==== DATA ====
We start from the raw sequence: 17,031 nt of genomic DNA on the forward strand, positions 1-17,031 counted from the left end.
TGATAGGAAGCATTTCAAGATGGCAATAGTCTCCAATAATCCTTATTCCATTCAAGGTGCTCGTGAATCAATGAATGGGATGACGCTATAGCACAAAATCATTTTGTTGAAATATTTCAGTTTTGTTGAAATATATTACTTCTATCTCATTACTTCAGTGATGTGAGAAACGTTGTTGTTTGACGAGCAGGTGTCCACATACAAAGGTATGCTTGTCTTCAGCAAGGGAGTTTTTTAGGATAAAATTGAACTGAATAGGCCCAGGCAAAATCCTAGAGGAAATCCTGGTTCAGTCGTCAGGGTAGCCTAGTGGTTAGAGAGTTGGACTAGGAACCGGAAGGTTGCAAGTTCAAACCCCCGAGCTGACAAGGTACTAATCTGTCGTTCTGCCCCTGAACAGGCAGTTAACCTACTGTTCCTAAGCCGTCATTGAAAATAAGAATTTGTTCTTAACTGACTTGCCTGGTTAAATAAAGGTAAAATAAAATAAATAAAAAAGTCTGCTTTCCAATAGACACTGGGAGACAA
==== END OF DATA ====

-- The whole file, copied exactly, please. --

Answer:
We start from the raw sequence: 17,031 nt of genomic DNA on the forward strand, positions 1-17,031 counted from the left end.
TGATAGGAAGCATTTCAAGATGGCAATAGTCTCCAATAATCCTTATTCCATTCAAGGTGCTCGTGAATCAATGAATGGGATGACGCTATAGCACAAAATCATTTTGTTGAAATATTTCAGTTTTGTTGAAATATATTACTTCTATCTCATTACTTCAGTGATGTGAGAAACGTTGTTGTTTGACGAGCAGGTGTCCACATACAAAGGTATGCTTGTCTTCAGCAAGGGAGTTTTTTAGGATAAAATTGAACTGAATAGGCCCAGGCAAAATCCTAGAGGAAATCCTGGTTCAGTCGTCAGGGTAGCCTAGTGGTTAGAGAGTTGGACTAGGAACCGGAAGGTTGCAAGTTCAAACCCCCGAGCTGACAAGGTACTAATCTGTCGTTCTGCCCCTGAACAGGCAGTTAACCTACTGTTCCTAAGCCGTCATTGAAAATAAGAATTTGTTCTTAACTGACTTGCCTGGTTAAATAAAGGTAAAATAAAATAAATAAAAAAGTCTGCTTTCCAATAGACACTGGGAGACAA